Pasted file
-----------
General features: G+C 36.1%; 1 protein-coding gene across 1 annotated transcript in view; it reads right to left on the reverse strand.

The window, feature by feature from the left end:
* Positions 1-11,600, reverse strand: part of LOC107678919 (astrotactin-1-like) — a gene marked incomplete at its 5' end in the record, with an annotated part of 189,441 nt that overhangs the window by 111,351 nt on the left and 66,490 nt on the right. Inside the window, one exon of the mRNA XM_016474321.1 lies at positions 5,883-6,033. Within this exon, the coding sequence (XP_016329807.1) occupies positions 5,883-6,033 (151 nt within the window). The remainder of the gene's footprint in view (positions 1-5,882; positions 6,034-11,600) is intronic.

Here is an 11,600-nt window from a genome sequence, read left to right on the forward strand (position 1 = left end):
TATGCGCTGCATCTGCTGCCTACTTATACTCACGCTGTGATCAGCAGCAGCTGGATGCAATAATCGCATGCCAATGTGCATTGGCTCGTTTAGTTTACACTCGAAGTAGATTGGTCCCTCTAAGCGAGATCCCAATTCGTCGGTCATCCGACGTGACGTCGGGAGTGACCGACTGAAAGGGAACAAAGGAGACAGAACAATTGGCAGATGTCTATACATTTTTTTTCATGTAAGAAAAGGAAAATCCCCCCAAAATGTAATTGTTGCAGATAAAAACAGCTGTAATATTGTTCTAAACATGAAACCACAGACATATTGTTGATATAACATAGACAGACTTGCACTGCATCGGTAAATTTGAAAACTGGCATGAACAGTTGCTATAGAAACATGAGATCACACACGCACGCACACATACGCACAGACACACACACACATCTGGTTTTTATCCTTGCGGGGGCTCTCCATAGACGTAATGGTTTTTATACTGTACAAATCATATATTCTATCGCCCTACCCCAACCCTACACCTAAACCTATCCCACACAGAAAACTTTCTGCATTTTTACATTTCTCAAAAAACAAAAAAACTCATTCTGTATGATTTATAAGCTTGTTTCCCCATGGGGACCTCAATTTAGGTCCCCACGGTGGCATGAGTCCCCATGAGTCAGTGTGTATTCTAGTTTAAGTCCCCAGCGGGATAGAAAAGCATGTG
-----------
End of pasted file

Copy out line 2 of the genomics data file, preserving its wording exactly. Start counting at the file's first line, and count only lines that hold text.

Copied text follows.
The window, feature by feature from the left end: